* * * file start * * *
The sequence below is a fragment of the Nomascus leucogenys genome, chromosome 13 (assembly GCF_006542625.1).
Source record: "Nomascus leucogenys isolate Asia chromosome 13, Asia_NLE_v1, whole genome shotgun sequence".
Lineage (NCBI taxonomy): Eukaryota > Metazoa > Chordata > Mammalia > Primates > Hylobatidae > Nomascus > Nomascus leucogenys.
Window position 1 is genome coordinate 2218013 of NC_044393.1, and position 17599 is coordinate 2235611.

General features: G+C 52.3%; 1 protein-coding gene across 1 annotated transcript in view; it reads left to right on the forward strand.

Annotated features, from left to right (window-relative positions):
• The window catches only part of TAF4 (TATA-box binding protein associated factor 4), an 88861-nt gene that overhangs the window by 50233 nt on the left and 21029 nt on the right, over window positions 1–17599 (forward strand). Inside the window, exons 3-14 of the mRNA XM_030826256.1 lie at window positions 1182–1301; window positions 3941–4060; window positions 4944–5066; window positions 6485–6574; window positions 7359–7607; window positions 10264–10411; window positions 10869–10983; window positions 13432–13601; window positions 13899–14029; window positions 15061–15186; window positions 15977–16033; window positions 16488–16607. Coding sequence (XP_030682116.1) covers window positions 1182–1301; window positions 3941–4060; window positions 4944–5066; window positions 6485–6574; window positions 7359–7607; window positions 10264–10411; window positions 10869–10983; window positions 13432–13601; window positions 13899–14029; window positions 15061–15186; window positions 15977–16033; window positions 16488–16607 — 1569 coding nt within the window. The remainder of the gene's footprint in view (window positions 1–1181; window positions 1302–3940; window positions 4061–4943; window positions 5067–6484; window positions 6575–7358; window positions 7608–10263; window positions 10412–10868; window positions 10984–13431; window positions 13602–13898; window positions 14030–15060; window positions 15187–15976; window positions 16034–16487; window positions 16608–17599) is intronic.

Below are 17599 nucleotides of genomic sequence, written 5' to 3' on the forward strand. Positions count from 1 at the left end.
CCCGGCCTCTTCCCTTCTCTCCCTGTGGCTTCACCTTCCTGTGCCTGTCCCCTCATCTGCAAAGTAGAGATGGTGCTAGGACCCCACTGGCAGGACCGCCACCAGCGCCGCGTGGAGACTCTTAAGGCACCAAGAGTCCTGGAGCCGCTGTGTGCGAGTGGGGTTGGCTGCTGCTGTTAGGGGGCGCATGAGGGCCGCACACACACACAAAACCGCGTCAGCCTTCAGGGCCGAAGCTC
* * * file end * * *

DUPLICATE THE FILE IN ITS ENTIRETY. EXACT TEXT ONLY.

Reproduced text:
The sequence below is a fragment of the Nomascus leucogenys genome, chromosome 13 (assembly GCF_006542625.1).
Source record: "Nomascus leucogenys isolate Asia chromosome 13, Asia_NLE_v1, whole genome shotgun sequence".
Lineage (NCBI taxonomy): Eukaryota > Metazoa > Chordata > Mammalia > Primates > Hylobatidae > Nomascus > Nomascus leucogenys.
Window position 1 is genome coordinate 2218013 of NC_044393.1, and position 17599 is coordinate 2235611.

General features: G+C 52.3%; 1 protein-coding gene across 1 annotated transcript in view; it reads left to right on the forward strand.

Annotated features, from left to right (window-relative positions):
• The window catches only part of TAF4 (TATA-box binding protein associated factor 4), an 88861-nt gene that overhangs the window by 50233 nt on the left and 21029 nt on the right, over window positions 1–17599 (forward strand). Inside the window, exons 3-14 of the mRNA XM_030826256.1 lie at window positions 1182–1301; window positions 3941–4060; window positions 4944–5066; window positions 6485–6574; window positions 7359–7607; window positions 10264–10411; window positions 10869–10983; window positions 13432–13601; window positions 13899–14029; window positions 15061–15186; window positions 15977–16033; window positions 16488–16607. Coding sequence (XP_030682116.1) covers window positions 1182–1301; window positions 3941–4060; window positions 4944–5066; window positions 6485–6574; window positions 7359–7607; window positions 10264–10411; window positions 10869–10983; window positions 13432–13601; window positions 13899–14029; window positions 15061–15186; window positions 15977–16033; window positions 16488–16607 — 1569 coding nt within the window. The remainder of the gene's footprint in view (window positions 1–1181; window positions 1302–3940; window positions 4061–4943; window positions 5067–6484; window positions 6575–7358; window positions 7608–10263; window positions 10412–10868; window positions 10984–13431; window positions 13602–13898; window positions 14030–15060; window positions 15187–15976; window positions 16034–16487; window positions 16608–17599) is intronic.

Below are 17599 nucleotides of genomic sequence, written 5' to 3' on the forward strand. Positions count from 1 at the left end.
CCCGGCCTCTTCCCTTCTCTCCCTGTGGCTTCACCTTCCTGTGCCTGTCCCCTCATCTGCAAAGTAGAGATGGTGCTAGGACCCCACTGGCAGGACCGCCACCAGCGCCGCGTGGAGACTCTTAAGGCACCAAGAGTCCTGGAGCCGCTGTGTGCGAGTGGGGTTGGCTGCTGCTGTTAGGGGGCGCATGAGGGCCGCACACACACACAAAACCGCGTCAGCCTTCAGGGCCGAAGCTC